Nationwide disorder erupted, this time to an unprecedented level: entire quarters of Rome, Milan, Turin, Genoa, Bologna, Reggio Emilia, Florence, Perugia or Ancona in less than a day started to resemble Beirut. In more than an occasion, insurgents took the lead: FOLGORE had already been forward deployed in the NE when a horde of locals tried to invade Caserma Vannucci in Livorno requiring live mortars and MG 42s to prevent its fall (During the night was anyway agreed that the small contingent left should have been evacuated and the barracks mined because there was no way to fight back a second better organized aggression); in Savona and province, where the still not assembled Brigata Corazzata PUGLIE had been convened, Patton MBTs' main guns was used to relieve isolated an outgunned groups of soldiers; in Modena the remaining Cadets were under siege in their academy, protected only by Carabinieri themselves concentrated in the old town center. Serious disturbances had occured in front of known US forces or NATO bases too.

Next three days and an half had offered very small changes to these patterns. Libya had entered the conflict on D+2 firing salvoes of Scuds and sending strayed MiGs to strafe villages on Sicilian coastline: despite the close to nil accuracy of attacks, they obliged AMI to divert assets from 9º & 36º Stormo and US Navy Sixth Fleet to contribute detaching a compact F/A component; Soviet air incursions on zones far from the frontline grew slightly and their subs started to show some initiative; on the ground, more than the territorial losses and the refugees' odissey, a decisive matter was casting dark shadows even in short term perspective: attrition. Italian Army (but also Air Force) had burned in less than ninety hours stockpiles expected to last for two weeks and supply chain was often conditional on intermittent deliveries; units frequently denounced their difficulty in performing countermeasures to enemy actions because ammunitions or fuel shortages. Armed forces and police were doing their best to contain the pockets of insurgency.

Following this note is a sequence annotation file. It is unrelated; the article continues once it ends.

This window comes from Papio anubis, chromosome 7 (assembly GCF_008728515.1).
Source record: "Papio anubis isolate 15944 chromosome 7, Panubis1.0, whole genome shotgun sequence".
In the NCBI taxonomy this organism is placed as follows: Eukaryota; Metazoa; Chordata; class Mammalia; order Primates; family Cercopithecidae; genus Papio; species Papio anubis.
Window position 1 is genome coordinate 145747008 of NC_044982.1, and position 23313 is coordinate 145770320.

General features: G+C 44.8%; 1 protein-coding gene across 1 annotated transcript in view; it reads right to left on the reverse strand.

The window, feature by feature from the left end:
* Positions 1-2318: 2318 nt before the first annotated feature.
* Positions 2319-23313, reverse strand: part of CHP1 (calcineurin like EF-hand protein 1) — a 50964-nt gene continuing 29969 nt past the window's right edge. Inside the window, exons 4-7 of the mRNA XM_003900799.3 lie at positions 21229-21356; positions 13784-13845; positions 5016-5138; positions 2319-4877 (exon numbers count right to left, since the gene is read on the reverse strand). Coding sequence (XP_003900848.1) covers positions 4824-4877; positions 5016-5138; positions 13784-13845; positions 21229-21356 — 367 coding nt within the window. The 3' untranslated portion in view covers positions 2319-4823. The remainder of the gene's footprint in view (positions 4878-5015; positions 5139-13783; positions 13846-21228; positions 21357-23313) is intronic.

Then there was Eschwege.

Centro Decisionale Nazionale, Forte Braschi - Rome (RM), Italy.
12:59 AM CET, 02/21/84.